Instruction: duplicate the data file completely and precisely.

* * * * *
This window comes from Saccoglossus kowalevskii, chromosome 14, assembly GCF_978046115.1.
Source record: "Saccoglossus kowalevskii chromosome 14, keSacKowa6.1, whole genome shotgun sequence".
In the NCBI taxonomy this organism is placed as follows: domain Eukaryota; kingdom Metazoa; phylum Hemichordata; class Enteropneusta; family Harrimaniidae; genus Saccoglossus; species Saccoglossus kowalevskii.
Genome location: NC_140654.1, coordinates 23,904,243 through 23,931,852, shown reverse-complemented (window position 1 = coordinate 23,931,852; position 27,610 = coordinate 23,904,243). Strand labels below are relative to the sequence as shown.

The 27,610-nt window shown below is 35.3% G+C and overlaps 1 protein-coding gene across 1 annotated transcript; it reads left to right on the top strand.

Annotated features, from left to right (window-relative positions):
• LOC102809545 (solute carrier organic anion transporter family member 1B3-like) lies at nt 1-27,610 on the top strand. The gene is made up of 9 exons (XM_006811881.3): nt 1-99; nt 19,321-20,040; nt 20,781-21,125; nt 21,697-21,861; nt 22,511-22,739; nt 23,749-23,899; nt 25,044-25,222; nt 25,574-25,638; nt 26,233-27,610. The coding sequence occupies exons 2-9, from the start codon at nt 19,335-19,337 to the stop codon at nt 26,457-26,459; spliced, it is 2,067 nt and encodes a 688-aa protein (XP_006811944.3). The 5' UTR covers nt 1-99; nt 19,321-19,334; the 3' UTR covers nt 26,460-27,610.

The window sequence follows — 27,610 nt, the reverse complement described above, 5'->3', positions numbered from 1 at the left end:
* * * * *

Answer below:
This window comes from Saccoglossus kowalevskii, chromosome 14, assembly GCF_978046115.1.
Source record: "Saccoglossus kowalevskii chromosome 14, keSacKowa6.1, whole genome shotgun sequence".
In the NCBI taxonomy this organism is placed as follows: domain Eukaryota; kingdom Metazoa; phylum Hemichordata; class Enteropneusta; family Harrimaniidae; genus Saccoglossus; species Saccoglossus kowalevskii.
Genome location: NC_140654.1, coordinates 23,904,243 through 23,931,852, shown reverse-complemented (window position 1 = coordinate 23,931,852; position 27,610 = coordinate 23,904,243). Strand labels below are relative to the sequence as shown.

The 27,610-nt window shown below is 35.3% G+C and overlaps 1 protein-coding gene across 1 annotated transcript; it reads left to right on the top strand.

Annotated features, from left to right (window-relative positions):
• LOC102809545 (solute carrier organic anion transporter family member 1B3-like) lies at nt 1-27,610 on the top strand. The gene is made up of 9 exons (XM_006811881.3): nt 1-99; nt 19,321-20,040; nt 20,781-21,125; nt 21,697-21,861; nt 22,511-22,739; nt 23,749-23,899; nt 25,044-25,222; nt 25,574-25,638; nt 26,233-27,610. The coding sequence occupies exons 2-9, from the start codon at nt 19,335-19,337 to the stop codon at nt 26,457-26,459; spliced, it is 2,067 nt and encodes a 688-aa protein (XP_006811944.3). The 5' UTR covers nt 1-99; nt 19,321-19,334; the 3' UTR covers nt 26,460-27,610.

The window sequence follows — 27,610 nt, the reverse complement described above, 5'->3', positions numbered from 1 at the left end: